Recommended pedal order

Recommended pedal order

Question: I have all of your pedals, what order should I put them in on my pedalboard?

Answer from Curt (Red Panda engineer, non-musician):

This is an interesting question that is difficult to answer, unfortunately. Here is how we set up our pedalboards for trade shows:

Bitmap --> Raster --> Particle --> Context --> Tensor

In that case, the tensor is last for manipulating the whole signal (tape/turntable effects and loops). I also like putting the Tensor in front as more of a compositional tool. We tend to put the Bitmap first because it's a dirt pedal and/or envelope filter. The Raster can be used for pitch shifting, micro pitch shifting, chorus, delay, etc. If you primarily use it for pitch shifting, putting it up front will give it a cleaner signal (for cleaner pitch shifting):

Raster --> Bitmap --> Particle --> Context --> Tensor

Most guitarists put reverb after delay, which is why the Context is near the end, but delay after reverb can create interesting atmospheric textures. So for ambient soundscapes, I might start with something like this:

Tensor --> Bitmap --> Particle --> Context --> Raster

Here the Tensor can be used for setting up loops, playing in reverse, stutters, etc. Basically replacing your instrument with (instrument + Tensor). The Bitmap can add distortion, tone shaping, and modulation. The Particle takes that basic sound, pulls it apart and rearranges it. The Context adds ambience, and the Raster stretches it into a soundscape.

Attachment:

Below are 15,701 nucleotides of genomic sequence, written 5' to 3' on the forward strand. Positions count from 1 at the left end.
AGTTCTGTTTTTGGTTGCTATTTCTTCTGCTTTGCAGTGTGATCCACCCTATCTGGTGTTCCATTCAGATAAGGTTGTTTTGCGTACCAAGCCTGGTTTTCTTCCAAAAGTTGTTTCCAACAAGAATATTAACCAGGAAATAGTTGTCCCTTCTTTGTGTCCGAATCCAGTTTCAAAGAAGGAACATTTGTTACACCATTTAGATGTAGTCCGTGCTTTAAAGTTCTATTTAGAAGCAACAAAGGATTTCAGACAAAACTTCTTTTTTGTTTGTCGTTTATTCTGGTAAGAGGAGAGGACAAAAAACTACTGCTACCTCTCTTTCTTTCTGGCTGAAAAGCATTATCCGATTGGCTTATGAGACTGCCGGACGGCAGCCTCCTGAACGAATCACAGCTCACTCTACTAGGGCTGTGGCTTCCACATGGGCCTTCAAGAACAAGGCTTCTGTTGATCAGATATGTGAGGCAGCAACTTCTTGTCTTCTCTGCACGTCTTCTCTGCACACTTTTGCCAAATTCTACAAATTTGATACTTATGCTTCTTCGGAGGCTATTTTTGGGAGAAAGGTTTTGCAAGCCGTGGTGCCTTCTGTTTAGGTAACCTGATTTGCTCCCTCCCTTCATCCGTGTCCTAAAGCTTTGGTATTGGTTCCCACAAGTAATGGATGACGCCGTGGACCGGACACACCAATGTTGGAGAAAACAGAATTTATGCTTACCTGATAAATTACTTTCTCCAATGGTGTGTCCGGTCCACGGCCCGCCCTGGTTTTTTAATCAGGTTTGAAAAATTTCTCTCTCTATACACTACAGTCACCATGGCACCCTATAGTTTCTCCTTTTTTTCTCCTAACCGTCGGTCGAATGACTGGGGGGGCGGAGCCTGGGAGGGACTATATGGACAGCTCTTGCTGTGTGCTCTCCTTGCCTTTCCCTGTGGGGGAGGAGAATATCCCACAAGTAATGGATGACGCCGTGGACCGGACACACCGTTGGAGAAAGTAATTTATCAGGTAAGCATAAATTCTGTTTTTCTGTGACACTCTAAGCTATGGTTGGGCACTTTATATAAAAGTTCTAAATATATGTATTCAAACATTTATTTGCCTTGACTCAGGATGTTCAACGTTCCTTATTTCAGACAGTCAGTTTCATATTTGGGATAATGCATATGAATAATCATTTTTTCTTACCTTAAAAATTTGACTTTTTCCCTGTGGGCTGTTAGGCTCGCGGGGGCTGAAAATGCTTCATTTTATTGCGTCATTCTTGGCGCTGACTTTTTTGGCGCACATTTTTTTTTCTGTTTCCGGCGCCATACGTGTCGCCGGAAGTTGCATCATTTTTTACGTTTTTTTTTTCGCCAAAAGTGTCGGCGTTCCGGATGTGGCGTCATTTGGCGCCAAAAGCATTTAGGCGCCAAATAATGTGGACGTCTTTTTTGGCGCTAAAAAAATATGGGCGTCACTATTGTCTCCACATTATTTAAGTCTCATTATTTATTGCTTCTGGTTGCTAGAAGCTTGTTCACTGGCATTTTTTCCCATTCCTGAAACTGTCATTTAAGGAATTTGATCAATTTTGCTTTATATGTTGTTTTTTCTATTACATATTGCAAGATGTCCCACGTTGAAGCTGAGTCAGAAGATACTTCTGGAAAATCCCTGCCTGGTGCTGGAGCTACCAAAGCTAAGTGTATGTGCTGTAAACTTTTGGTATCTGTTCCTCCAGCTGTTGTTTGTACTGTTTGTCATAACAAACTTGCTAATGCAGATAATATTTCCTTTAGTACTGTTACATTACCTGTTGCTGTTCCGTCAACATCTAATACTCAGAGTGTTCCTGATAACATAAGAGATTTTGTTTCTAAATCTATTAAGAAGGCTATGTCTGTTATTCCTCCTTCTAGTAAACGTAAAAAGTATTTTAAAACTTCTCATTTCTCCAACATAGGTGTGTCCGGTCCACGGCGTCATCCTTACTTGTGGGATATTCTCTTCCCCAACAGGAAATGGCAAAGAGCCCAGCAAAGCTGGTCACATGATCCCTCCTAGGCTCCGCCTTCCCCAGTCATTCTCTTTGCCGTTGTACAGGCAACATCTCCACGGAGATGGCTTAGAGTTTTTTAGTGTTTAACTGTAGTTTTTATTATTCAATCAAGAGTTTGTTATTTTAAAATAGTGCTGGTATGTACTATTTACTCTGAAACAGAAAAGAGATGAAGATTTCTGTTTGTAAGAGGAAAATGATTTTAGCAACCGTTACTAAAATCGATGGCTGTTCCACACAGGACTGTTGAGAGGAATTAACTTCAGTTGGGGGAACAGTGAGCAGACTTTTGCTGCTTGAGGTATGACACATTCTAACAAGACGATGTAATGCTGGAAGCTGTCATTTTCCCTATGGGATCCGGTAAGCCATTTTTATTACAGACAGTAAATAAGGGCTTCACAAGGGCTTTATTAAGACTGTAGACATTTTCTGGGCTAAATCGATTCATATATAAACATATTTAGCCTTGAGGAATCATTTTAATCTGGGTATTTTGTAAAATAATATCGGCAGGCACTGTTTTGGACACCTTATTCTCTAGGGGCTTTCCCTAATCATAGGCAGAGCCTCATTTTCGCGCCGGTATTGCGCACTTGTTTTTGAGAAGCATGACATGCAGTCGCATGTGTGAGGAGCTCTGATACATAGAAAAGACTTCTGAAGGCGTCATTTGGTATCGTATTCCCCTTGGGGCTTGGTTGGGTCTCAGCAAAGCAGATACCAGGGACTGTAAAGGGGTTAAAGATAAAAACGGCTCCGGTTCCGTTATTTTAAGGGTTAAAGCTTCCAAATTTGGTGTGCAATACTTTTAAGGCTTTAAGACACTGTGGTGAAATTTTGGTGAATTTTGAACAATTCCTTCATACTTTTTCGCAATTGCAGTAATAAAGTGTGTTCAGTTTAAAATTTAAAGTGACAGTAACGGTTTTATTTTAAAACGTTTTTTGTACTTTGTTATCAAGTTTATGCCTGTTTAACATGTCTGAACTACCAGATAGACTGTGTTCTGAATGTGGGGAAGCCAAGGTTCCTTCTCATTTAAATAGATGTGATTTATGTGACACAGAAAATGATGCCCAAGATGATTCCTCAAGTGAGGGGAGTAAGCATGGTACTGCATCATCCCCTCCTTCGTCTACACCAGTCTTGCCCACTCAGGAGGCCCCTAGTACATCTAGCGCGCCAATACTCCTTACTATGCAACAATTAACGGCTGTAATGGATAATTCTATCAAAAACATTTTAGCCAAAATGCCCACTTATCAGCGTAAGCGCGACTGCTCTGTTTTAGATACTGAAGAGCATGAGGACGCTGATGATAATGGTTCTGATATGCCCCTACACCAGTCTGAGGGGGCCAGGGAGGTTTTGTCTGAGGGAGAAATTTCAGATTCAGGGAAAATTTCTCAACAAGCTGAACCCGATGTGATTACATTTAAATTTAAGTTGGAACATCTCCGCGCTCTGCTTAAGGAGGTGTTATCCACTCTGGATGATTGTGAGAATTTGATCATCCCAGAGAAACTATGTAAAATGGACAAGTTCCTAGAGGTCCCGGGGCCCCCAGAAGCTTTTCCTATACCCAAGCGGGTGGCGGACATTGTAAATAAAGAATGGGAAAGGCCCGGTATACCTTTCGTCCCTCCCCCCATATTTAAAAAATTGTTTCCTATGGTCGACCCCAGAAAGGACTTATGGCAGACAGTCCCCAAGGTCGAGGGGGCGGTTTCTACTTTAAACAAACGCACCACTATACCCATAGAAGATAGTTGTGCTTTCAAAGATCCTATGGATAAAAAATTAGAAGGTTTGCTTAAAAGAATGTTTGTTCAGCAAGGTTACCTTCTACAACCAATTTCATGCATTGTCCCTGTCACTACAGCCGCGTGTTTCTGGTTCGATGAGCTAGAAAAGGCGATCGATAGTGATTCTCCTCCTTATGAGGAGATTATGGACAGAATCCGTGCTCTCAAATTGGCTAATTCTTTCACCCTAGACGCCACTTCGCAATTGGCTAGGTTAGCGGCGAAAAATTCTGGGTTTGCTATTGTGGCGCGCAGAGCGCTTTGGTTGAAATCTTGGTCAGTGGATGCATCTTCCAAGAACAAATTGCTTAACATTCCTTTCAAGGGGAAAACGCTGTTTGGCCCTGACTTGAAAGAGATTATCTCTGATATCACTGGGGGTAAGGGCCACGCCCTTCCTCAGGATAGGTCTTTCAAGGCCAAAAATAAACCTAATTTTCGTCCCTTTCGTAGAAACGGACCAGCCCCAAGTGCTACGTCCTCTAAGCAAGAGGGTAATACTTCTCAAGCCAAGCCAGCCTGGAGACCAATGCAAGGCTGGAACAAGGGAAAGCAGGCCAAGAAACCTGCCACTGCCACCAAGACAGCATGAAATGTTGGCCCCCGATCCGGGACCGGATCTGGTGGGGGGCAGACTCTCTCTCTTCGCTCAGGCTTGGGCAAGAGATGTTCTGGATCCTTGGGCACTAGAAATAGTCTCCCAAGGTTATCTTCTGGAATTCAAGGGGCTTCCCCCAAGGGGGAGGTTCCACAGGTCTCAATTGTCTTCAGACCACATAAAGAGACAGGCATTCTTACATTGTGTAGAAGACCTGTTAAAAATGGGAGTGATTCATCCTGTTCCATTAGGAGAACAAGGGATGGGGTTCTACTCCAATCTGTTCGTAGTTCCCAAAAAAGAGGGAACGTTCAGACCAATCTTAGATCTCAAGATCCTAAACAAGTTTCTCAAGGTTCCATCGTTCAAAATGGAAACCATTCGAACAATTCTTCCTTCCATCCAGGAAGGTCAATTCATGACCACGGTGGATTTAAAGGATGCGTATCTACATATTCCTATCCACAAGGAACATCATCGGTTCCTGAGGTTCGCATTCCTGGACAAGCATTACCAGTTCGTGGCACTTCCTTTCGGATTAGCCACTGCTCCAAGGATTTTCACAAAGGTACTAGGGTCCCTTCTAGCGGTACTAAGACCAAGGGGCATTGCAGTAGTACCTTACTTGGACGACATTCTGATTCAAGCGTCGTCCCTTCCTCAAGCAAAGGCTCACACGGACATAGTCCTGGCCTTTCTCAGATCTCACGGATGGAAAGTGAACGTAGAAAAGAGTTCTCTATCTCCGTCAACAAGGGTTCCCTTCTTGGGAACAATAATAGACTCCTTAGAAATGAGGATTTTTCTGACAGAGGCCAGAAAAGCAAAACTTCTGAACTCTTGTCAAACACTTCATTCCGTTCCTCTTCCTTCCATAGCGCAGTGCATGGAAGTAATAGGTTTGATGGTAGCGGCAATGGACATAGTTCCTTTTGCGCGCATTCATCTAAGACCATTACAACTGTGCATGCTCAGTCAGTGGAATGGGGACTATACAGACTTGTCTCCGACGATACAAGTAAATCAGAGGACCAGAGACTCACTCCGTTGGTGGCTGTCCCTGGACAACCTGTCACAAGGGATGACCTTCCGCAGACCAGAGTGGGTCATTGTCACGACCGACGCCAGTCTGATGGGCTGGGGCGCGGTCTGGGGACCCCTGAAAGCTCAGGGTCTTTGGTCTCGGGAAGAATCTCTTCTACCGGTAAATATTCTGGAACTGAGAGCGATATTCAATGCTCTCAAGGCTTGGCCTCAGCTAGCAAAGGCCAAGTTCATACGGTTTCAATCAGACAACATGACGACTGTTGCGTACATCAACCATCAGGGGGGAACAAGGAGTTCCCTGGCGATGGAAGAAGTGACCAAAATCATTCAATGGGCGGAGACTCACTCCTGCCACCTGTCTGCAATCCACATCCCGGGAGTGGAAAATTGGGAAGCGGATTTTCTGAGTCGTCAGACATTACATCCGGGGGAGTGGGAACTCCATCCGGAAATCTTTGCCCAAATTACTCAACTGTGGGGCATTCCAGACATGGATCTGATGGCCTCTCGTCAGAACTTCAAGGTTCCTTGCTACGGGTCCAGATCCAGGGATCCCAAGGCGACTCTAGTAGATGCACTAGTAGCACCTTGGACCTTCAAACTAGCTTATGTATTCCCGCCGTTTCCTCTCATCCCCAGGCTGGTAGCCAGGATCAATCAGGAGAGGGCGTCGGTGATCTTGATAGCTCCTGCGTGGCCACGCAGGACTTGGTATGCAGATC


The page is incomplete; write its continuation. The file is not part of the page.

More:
Part of the reason that it is tough to give one answer is that each of our pedals tries to let you build a lot of different effects using a consistent approach. The Tensor, Particle, and Raster can all do reverse, but use different techniques that give you different flavors and options.

Answer from Eric (guitar, synth):

There are no hard and fast rules, and there's always reasons to do everything differently. That said, I tend to always put the Context last in the chain because it makes everything sound better. And I'd almost always put the Bitmap in front, or close to it. Some like to put a delay before dirt so you can get a different character for each repeat. I generally want to put a clean sound into a pitch shifting pedal, so as not to confuse the pitch shifter, but some might like the confusion.

When people ask me for advice on how to get a different sound out of their pedals, I always say to hook them up in reverse order of how they usually have them. It might not always work, but I bet they find some new and unexpected sounds.

Another thing to try is cutting back on the blend of wet signal, letting more dry through. A pedal on it's own might sound great at 100% wet, but when you have several pedals in series on at once things can get a little mushy and undefined.

Answer from Randy (Red Panda pedal builder, guitar, drums):

I usually put the bitmap first since I like to use the filter via exp pedal as a wah type effect or just to control the filter in general. The filter can sound cool at the end of the chain too with other effects going through it. The Bitmap being first in my chain lets me tone shape it with overdrive and distortion pedals being after.

After my overdrive/distortion usually is modulation/delay so I throw the Raster in this place. Mostly for modulation but for delay and pitch shifting as well. Kinda late in the chain for pitch effects but sounds ok to me.

Next is Particle since i use it mainly for delay and this is the best place for that.

Next is Tensor which I use for loops and this is a good place for it for me so sounds before it can be recorded to the loop. This pedal does move around for me though for different uses. It works very well first in the chain as well for pitch shifting and loops too. This way you can add effects to a loop that come after it intermittently.

Last is the Context which usually always works well at the end of a chain for adding reverb to the rest of the chain that comes before it.